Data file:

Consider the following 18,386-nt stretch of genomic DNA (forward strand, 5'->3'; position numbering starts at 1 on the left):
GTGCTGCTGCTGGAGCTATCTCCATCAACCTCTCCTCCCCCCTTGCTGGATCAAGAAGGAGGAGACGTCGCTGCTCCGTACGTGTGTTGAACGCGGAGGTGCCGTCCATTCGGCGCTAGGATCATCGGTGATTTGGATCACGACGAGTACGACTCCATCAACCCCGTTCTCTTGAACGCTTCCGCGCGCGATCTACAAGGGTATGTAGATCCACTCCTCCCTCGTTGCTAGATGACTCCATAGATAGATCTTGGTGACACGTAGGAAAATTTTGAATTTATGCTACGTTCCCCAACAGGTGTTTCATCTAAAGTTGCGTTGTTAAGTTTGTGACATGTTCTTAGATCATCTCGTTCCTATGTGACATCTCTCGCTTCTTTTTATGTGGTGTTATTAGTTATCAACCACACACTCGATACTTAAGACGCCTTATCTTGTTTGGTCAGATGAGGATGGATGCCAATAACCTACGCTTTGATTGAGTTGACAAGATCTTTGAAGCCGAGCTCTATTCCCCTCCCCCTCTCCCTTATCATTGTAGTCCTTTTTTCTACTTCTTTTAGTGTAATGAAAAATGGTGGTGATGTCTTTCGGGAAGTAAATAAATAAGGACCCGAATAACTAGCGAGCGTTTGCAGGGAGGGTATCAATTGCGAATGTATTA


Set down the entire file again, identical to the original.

Consider the following 18,386-nt stretch of genomic DNA (forward strand, 5'->3'; position numbering starts at 1 on the left):
GTGCTGCTGCTGGAGCTATCTCCATCAACCTCTCCTCCCCCCTTGCTGGATCAAGAAGGAGGAGACGTCGCTGCTCCGTACGTGTGTTGAACGCGGAGGTGCCGTCCATTCGGCGCTAGGATCATCGGTGATTTGGATCACGACGAGTACGACTCCATCAACCCCGTTCTCTTGAACGCTTCCGCGCGCGATCTACAAGGGTATGTAGATCCACTCCTCCCTCGTTGCTAGATGACTCCATAGATAGATCTTGGTGACACGTAGGAAAATTTTGAATTTATGCTACGTTCCCCAACAGGTGTTTCATCTAAAGTTGCGTTGTTAAGTTTGTGACATGTTCTTAGATCATCTCGTTCCTATGTGACATCTCTCGCTTCTTTTTATGTGGTGTTATTAGTTATCAACCACACACTCGATACTTAAGACGCCTTATCTTGTTTGGTCAGATGAGGATGGATGCCAATAACCTACGCTTTGATTGAGTTGACAAGATCTTTGAAGCCGAGCTCTATTCCCCTCCCCCTCTCCCTTATCATTGTAGTCCTTTTTTCTACTTCTTTTAGTGTAATGAAAAATGGTGGTGATGTCTTTCGGGAAGTAAATAAATAAGGACCCGAATAACTAGCGAGCGTTTGCAGGGAGGGTATCAATTGCGAATGTATTA